Dr Bruner’s big lips puckered almost as though he was preparing for a kiss. He turned a page in the file; he was reading what Lenny had told Dr Paxton and Dr Cook about his own voices. But there was nothing bad there – other than for the existence of the voices themselves.
‘Does your brother give you any idea who’s speaking to him?’
Lenny snorted through flaring nostrils. ‘Who knows? Could be anyone. Anything! He has no concept of reality! Like … he’s always seeing things. Things that aren’t there, Dr Bruner!’
‘What sort of things?’
‘I. Don’t. Know. I ask him sometimes. I push him! Like those lawyers you see on television when they’re in court with a witness. I push him and I push him! But then he gets upset. He screams at me! Sometimes he even attacks me.’
‘He attacks you?’
‘He attacks me all the time, Dr Bruner! I’ll be sitting there and he’ll jump on me, or wrestle me to the ground. He wants to prove he’s stronger than me. Sometimes I’ll wake up in the morning and he’ll be sitting on my chest, choking me and laughing!’ Lenny leaned forward, and his voice dropped to a whisper. ‘I think he hates me.’
Lenny nodded once more. ‘I’m sure of it. He’s always bad mouthing me. To my friends. To our parents. To our cousins and everyone! Always telling them I’m stupid, that I’m crazy. Do you know what that does to me, Doctor? They believe him … I’m sure they do.’ He pointed repeatedly at the file in front of Dr Bruner, his finger just a blur. ‘Because of that. And him? Nobody ever doubts Malcolm! It’s me. I’m the crazy one! Not him! Me! He’s trying to break me!’ Lenny pitched his head into his hands, palmed his eyes, and repeated almost inaudibly, ‘He’s trying to break me.’
Lenny didn’t move. His mind fixed on just this morning when Malcolm had grabbed him in a headlock, had choked and choked him while cackling in his ear. But that was also Malcolm. He didn’t care who he tried to hurt, or what he did; it was all fun to him.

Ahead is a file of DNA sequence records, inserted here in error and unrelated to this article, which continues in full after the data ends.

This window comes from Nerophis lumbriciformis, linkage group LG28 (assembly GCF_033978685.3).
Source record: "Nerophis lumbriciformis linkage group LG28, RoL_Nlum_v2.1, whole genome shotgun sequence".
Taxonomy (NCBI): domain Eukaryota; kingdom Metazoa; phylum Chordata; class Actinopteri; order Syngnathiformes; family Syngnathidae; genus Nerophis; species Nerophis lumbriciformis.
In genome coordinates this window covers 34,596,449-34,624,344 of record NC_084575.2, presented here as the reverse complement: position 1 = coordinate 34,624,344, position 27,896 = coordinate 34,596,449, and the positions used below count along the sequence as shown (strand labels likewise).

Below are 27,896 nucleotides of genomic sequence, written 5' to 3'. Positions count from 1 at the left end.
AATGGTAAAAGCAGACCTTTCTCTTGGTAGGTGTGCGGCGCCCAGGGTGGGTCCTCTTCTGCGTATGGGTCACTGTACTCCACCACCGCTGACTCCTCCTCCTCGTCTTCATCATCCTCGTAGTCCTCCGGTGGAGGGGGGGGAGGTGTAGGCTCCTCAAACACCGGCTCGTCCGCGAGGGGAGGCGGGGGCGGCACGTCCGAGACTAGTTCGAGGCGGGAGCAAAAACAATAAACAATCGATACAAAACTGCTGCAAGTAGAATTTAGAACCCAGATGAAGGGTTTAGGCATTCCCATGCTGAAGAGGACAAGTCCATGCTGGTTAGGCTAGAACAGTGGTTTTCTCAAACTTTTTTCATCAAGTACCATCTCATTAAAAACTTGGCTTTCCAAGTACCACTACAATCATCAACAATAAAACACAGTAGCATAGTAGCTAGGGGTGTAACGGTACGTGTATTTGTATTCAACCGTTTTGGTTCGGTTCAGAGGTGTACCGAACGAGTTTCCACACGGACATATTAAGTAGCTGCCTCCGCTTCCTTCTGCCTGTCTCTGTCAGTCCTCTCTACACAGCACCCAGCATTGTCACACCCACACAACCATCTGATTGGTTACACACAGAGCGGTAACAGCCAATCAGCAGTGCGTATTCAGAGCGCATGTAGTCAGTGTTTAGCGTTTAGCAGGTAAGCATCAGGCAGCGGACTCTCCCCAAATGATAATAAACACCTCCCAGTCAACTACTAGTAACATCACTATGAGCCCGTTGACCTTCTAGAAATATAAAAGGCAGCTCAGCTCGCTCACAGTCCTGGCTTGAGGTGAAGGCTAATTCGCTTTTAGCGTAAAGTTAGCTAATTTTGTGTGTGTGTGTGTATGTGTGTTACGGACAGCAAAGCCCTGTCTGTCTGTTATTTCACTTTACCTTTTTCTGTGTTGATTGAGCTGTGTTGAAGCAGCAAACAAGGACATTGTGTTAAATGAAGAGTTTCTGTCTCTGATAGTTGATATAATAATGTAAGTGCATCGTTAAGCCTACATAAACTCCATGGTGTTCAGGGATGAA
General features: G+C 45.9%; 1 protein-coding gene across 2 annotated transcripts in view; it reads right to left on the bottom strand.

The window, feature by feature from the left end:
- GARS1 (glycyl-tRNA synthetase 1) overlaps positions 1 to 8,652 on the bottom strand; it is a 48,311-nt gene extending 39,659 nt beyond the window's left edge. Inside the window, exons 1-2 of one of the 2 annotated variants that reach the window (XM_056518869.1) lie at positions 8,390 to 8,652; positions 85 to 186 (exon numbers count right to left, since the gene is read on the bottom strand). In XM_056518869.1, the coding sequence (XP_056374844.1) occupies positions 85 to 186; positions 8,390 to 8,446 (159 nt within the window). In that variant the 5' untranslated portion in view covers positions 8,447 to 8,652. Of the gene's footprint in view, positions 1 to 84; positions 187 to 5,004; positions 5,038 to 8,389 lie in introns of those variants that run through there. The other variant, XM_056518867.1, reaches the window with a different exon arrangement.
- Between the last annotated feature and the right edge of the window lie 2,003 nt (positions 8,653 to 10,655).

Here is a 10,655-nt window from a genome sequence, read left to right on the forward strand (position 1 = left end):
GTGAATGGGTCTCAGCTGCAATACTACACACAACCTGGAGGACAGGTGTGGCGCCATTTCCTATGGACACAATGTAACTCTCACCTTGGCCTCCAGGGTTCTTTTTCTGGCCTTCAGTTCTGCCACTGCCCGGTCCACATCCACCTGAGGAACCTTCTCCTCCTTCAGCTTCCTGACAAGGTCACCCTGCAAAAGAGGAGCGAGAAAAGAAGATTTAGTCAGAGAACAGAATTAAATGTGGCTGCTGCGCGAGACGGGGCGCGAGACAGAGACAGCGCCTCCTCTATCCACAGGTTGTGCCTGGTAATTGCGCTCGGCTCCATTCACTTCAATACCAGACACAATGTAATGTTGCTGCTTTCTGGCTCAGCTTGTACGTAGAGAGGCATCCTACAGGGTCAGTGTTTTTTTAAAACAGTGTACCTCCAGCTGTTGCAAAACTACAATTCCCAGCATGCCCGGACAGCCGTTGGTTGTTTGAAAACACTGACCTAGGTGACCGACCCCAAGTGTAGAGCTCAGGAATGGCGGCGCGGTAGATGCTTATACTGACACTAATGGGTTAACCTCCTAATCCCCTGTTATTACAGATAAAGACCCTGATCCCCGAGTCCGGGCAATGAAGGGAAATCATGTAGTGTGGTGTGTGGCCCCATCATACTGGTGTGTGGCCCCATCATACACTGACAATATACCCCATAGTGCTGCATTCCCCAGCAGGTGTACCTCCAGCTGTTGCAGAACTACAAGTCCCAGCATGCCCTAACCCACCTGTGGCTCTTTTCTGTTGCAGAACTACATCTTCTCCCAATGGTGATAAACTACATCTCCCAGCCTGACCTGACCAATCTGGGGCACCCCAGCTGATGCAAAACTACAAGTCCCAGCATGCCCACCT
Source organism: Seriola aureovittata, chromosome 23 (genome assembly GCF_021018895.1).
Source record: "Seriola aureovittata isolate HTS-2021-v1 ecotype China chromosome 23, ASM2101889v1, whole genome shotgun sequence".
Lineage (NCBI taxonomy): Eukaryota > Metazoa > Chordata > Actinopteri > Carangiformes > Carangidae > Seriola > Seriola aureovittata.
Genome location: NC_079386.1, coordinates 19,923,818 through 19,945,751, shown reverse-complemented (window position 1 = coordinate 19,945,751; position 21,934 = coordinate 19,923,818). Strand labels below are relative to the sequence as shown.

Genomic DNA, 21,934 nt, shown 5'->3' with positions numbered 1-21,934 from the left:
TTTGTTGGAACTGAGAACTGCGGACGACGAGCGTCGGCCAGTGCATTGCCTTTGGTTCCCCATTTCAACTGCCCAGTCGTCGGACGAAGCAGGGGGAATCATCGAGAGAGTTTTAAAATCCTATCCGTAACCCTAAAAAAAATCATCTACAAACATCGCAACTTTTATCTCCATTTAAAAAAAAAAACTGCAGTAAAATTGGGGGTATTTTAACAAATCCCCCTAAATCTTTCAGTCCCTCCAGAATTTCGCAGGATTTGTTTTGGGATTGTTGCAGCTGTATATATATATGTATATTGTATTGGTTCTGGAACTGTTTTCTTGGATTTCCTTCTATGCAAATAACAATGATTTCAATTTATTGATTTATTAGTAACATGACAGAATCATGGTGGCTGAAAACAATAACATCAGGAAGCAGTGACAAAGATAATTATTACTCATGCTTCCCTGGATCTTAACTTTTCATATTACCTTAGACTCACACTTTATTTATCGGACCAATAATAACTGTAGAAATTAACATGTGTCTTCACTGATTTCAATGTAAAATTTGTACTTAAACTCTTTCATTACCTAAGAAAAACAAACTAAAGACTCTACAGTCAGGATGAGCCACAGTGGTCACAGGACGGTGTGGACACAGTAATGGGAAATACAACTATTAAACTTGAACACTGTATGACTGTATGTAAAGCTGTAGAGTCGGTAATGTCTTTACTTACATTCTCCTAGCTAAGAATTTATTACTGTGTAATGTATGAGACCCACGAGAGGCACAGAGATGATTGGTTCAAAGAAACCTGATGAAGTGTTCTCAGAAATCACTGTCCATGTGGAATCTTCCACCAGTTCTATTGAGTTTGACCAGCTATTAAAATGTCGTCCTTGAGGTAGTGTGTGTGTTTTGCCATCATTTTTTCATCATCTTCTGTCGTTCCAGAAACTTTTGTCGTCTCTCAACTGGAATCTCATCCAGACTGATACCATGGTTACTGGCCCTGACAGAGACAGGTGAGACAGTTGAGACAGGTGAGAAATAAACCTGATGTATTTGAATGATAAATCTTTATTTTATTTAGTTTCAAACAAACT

Lenny pulled his hands down and, through the line of balance balls – oh, he so wanted to start them rocking – looked at Dr Bruner, whose face remained as aloof as ever. But now his big froggy lips arched into a smile, and for the first time this session Lenny felt a connection, felt hope, felt that maybe all this might just be okay.
Dr Bruner closed the file. ‘How about you bring your brother in?’
Lenny was bouncing out of his chair before the sentence was finished. He thought Malcolm might’ve gone – he did that. He never listened. You told him to do something, and he wouldn’t, or would do the exact opposite. He was always bucking authority. But when Lenny opened the door, there Malcolm was, right where Lenny had told him to sit and wait.
‘Malcolm, the doctor wants to see you.’
Malcolm didn’t move. Lenny thought maybe he’d be trouble. But then Malcolm jumped from the chair and waltzed ever-so-sweetly into the office. Lenny clenched his teeth until they grinded in his head. So this was the game Malcolm was going to play.
Lenny watched as Malcolm clambered into the chair Lenny had occupied just moments earlier, sat up straight, and beamed at Dr Bruner.
Dr Bruner gaped, his eyes like big saucers, his mouth hanging wide open like one of those ceramic game clowns you might pop a ping pong ball into at a carnival.
Lenny’s hands balled into fists. Dr Bruner’s expression was exactly the same as everybody else’s. The moment Malcolm had looked at him, whatever credibility Lenny had built, had enjoyed briefly, evaporated. It always happened. This was Malcolm at his best.
‘Yes, Doctor?’ Lenny asked.
‘Your brother …?’
‘Your brother is a child.’
Lenny frowned as he came to stand behind Malcolm, gripping the headrest of his chair. ‘Excuse me, Doctor?’
‘Your brother, Mr Dodd. He appears to be a five- or six-year-old child.’
Lenny’s frown deepened until his eyes narrowed into slits. He thought of Malcolm holding conversations with thin air, of Malcolm interacting with things only he could see, of the way Malcolm would jump on him and laugh and laugh and laugh.
‘So?’ Lenny asked.
‘So? So?’ Dr Bruner shot to his feet. ‘You’ve described symptoms common to a childhood’s imagination, common to a child playing, common to … to … to childhood!’
‘So when I lose touch with reality, when I hear voices and talk to things that aren’t there, then I’m crazy!’ Lenny shook his head indignantly. ‘But when Malcolm does it, it’s because he’s a child?’
‘Malcolm, come on, we’re leaving!’
Lenny turned for the door, then twirled back to Dr Bruner’s desk, leaning over and plucking the last balance ball so that it clicked into the row of others and started their merry dance back and forth, back and forth. Then, he spun, pausing only to call to his brother.
Malcolm got down from the chair and looked at the doctor. ‘Just between us, Doctor,’ he said, ‘I do believe you have your work cut out for you.’